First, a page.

Rules are often phrased as "Don't" statements. "Don't give Marko coffee on terms 'cause I'll have to call him and hound him to get paid". "Don't run payroll without examining punch times...employees are always trying to come in late and leave early". Or, "don't give a refund without a receipt: everyone is out to screw me".
When narrowly examined, rules like that may indeed keep the (also narrow) Wrongdoing from happening again. But like something out of Greek mythology or like Zombies, rules have a way of reflecting their origin. There's a demonic mutation that occurs...rules born of Bad Experience have a way of turning on themselves and in turn, on their authors.
When more broadly applied, a rule intended to keep Marko from overextending his tab makes me hound Paul, who while a day late is one of those folk who most often pay their bills in full and on time. A well intended but badly constructed rule leads me to chastise an employee who is five minutes late today, but who is usually punctual. The customer who is denied an exchange or refund without their receipt is one time in ten a thief...and nine times in ten a regular good customer who lost their receipt, and who, feeling disrespected, won't come back after being denied.
If rules are made to address customers who steal, employees who cheat, and wholesalers who are deadbeats, those rules will, in effect, create a business whose customers steal, whose employees cheat, and whose wholesalers are deadbeats.
It's kinda an extension of the old saying "be careful what you wish for...you just may get it".
Rules should be created to sculpt the kind of business you WANT, not the kind of business you'd like to avoid. Rules should create a positive flow, they should direct events toward the Desirable.
I know that sounds like a bunch of hippie poop. Anyone who knows me knows that I'm not hippie like that. I'm not always a peace-nik, and I'm certainly not a pacifist. But I'm not deaf either; I can hear it when the Universe says "let up, Dude. Let go of your indignation. Don't make Zombie Rules. Make rules that serve your Good clients, your Good employees, and that help define your Good company".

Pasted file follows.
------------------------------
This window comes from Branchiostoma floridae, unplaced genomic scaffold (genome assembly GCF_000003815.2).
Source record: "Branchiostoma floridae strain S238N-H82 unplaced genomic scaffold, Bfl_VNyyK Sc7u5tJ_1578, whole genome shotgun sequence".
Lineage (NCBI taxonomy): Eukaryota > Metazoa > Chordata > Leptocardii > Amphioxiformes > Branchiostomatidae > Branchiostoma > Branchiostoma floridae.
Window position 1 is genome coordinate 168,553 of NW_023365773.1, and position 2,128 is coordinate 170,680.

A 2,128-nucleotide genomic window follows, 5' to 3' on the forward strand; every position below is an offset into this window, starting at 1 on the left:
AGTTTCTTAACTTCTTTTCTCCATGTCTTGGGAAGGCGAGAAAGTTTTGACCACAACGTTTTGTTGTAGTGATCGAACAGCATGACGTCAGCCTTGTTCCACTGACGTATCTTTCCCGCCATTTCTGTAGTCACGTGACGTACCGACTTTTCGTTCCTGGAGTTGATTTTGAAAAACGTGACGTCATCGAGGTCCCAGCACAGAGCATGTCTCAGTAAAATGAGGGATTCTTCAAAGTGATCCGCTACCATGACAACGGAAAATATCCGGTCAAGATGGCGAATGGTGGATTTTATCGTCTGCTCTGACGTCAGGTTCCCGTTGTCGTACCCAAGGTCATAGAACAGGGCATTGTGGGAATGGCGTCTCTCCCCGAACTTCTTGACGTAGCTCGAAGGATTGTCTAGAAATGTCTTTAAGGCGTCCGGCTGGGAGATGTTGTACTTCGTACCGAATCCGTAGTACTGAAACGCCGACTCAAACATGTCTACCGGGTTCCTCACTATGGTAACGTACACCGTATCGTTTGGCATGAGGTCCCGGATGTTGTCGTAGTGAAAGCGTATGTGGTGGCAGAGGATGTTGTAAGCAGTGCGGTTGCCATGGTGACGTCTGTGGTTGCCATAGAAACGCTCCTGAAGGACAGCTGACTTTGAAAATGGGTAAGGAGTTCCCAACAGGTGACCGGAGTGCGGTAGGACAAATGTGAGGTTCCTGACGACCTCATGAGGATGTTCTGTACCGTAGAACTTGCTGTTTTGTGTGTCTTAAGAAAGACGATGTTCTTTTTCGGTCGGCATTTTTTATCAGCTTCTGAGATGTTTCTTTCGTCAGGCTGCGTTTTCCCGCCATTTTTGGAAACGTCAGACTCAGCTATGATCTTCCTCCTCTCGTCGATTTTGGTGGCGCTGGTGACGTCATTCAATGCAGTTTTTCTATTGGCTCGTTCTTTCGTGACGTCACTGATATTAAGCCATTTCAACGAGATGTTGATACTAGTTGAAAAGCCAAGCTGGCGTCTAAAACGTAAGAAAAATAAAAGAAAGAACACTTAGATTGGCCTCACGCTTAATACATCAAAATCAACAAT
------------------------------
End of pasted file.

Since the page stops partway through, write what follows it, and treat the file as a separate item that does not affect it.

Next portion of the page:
Wednesday, December 1, 2010
My beef with UPS was settled after a mere eleven months. Fortunately, time flies when you're having fun, right?
In early December I wrote to UPS' corporate customer care address. While I'll spare everyone the tedium (and anger, and snide comments...) of most of that letter, the following excerpt comes word for word:
I subsequently spoke with Ms. Holdren about UPS policy, and whether it was acceptable to leave such “notice of suspension” with people NOT listed as account contacts. Ms. Holdren assured me that yes, that is UPS policy. Ms. Holdren was defensive. She offered no apology.
I would like to hear from you; please let me know if Albertine and Debbie Holdren really DID execute UPS’ collection policy. In the meantime and for fair comparison, I will call Federal Express to inquire about THEIR collection policies.
If a teeny tiny business owner like myself might be so bold as to offer a piece of collections insight to a large publicly traded company like UPS: if you treat your customers like deadbeats, all of your good customers will leave you in order to be treated properly. And guess who will be left? You’ll be left with a pool of customers that are…well…deadbeats.Eleven months later I got a call from someone (whose name has been lost to history) from UPS indicating that the letter I wrote managed to work its way around to a bunch of the muckity-mucks in training and that, in fact, UPS' collection training had been changed as a result. Which, of course, is a decent consolation prize for me, though I'd have preferred to see Albertine on the cover of the UPS Customer Monthly, attractively attired in a tightly-zippered gimp suit.
Somewhere in the distance, a chain rattles. December is upon us; the air is crisp and the promise of holidays to come fill our hearts with the great and generous spirit of forgiveness...